A 6-year-old boy was stuck in a hot air balloon that happened to look like a flying saucer, 7,000 feet above ground, flying over Colorado. Cable news channels had a field day. And, when the balloon landed, something didn't add up. Ultimately in this episode, a professor predicts what won't happen in years to come, an Academy-Award nominated filmmaker unravels where he's going, and a storytelling guru helps make sense of "breaking news" as Jenks sorts out... what really happened? Guests: Matt Heineman (Academy Award nominated filmmaker: The Private War, Cartel Land, and City of Ghosts), Robert McKee (author, lecturer, story consultant), and Bob Thompson (Trustee Professor of Television, Newhouse School of Public Communications at Syracuse University)
President Bill Clinton and President Boris Yeltsin were ready to change the world. Their epic press conferences and newly released phone transcripts reveal a sincere friendship. But, as time went on, things got complicated, and led to Vladimir Putin. Guests: Adele Lindenmeyr (Professor of History and Dean of Villanova University College of Liberal Arts and Sciences), and Evelyn Farkas (former Deputy Assistant Secretary of Defense for Russia/Ukraine/Eurasia)
Famous musicians Brian Jones, Jimi Hendrix, Jim Morrison, Janis Joplin, Kurt Cobain, and Amy Winehouse all died at 27 years old. Some call this phenomenon "a media construct". Research shows that of the 3,463 musicians who died in the last two hundred years, there is a 40% spike at the age of 27, compared to the years surrounding it. But, recent studies on the brain help put this data into context. What really happened? Guests: Charles R. Cross (New York Times Best-Selling author of "Heavier Than Heaven"), and Dr. Roger McIntyre (Professor of Psychiatry and Pharmacology at the University of Toronto, Head of the Mood Disorders Psychopharmacology Unit at the University Health Network)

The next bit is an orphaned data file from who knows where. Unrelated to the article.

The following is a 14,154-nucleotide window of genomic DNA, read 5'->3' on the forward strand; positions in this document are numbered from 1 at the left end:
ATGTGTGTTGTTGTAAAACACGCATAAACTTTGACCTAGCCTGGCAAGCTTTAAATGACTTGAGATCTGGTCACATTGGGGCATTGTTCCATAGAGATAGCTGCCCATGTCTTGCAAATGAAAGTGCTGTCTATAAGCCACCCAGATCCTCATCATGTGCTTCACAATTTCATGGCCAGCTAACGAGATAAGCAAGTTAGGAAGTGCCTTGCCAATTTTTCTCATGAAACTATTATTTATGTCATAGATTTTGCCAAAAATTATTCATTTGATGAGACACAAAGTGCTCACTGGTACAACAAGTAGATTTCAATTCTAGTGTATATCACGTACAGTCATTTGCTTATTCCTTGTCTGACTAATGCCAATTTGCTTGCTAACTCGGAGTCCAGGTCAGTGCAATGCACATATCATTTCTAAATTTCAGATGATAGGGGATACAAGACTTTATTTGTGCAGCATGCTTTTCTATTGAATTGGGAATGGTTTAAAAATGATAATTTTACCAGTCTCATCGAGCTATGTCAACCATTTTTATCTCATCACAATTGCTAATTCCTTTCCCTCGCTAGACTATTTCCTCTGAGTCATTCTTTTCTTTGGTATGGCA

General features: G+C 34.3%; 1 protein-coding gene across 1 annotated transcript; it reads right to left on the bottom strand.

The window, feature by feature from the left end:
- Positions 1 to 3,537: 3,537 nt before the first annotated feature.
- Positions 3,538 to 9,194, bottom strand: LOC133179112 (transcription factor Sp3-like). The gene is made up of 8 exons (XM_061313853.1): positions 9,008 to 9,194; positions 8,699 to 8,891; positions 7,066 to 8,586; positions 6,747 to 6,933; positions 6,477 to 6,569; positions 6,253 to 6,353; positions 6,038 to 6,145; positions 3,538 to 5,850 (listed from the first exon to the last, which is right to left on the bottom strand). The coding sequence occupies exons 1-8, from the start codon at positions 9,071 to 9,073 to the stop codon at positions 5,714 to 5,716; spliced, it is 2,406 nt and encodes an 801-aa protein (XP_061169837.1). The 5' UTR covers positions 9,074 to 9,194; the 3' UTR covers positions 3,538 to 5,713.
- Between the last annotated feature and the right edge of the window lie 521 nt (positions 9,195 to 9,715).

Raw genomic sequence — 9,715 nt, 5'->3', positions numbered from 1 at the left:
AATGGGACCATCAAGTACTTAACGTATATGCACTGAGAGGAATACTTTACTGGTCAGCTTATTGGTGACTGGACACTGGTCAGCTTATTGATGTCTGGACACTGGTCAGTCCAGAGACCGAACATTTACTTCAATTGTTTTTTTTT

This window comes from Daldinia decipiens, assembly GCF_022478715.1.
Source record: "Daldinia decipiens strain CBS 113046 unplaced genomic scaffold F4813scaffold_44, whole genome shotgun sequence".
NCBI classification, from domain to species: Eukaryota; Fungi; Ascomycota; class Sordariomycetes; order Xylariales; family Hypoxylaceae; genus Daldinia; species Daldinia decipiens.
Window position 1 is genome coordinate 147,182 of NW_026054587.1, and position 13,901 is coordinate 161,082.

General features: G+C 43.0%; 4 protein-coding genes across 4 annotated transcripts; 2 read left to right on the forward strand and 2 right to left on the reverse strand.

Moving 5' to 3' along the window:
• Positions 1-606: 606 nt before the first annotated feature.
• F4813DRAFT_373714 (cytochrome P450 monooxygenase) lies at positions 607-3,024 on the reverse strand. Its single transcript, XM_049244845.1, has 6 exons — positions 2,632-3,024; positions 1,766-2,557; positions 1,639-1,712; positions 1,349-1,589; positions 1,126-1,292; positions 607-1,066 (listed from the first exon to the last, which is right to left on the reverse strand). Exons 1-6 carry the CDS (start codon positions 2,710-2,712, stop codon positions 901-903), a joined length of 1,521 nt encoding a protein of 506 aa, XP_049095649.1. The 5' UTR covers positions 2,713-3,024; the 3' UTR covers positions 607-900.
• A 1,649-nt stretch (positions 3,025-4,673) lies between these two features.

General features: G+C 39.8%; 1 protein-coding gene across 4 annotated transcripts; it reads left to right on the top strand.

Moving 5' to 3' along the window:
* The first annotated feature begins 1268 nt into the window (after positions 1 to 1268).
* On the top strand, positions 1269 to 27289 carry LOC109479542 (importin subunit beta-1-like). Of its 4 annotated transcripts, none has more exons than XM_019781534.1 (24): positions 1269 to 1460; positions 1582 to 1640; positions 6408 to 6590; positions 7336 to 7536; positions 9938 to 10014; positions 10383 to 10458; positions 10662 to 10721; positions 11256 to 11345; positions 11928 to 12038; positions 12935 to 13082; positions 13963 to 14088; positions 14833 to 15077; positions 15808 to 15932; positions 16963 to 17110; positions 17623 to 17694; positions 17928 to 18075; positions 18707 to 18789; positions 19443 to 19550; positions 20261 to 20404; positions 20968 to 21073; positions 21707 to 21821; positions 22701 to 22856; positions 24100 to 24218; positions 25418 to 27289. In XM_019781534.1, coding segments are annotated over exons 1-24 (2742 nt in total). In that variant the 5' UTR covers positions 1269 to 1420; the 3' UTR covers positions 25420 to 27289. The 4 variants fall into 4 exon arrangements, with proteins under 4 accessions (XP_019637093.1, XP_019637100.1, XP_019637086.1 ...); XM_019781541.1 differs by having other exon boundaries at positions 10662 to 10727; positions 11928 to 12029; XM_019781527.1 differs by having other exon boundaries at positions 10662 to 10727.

The most famous comedian in the world had just signed a $50 million contract, and had started filming the third season of his critically acclaimed show, Chappelle's Show. Then, he had a “meltdown” and “escaped” to South Africa. Now, more than ten years later, Jenks revisits what really happened, and finds Dave at a town hall meeting in Yellow Springs, Ohio.
King John II of France is missing from the pages of history. There are no movies, no books, hardly a Wikipedia page. But, after Jenks dug in to the mystery of this seemingly forgotten king, a whole medieval world came to life. As it turns out, John II, perhaps better known as John the Good, sailed to England to turn himself in as a prisoner of war, abandoning his stunned French subjects to fend for themselves through the Dark Ages. Is he the worst king in history? Or, has he been unfairly lost to the annals of time? What Really Happened? Guests: David Green (author/historian), Michael Jones (author/historian), Michael Pye (author/historian), Neil Murphy (author/historian), and Peter Hoskins (author/historian)
John Carter is one of history's biggest box office flops: $250 million... gone. But, it was directed by two-time Academy Award winner Andrew Stanton, had Disney’s marketing prowess, and was based on the book that inspired Star Wars and Avatar. What Really Happened? This episode is the anatomy of a blockbuster gone bust, a possibility even when the person in charge is brilliant. Guests: Andrew Stanton (filmmaker), Michael Sellers (author, filmmaker, former CIA officer), Germain Lussier (film critic), Robert McKee (author, lecturer, story consultant), Matt Singer (film critic), and Brooks Barnes (New York Times Media and Entertainment reporter)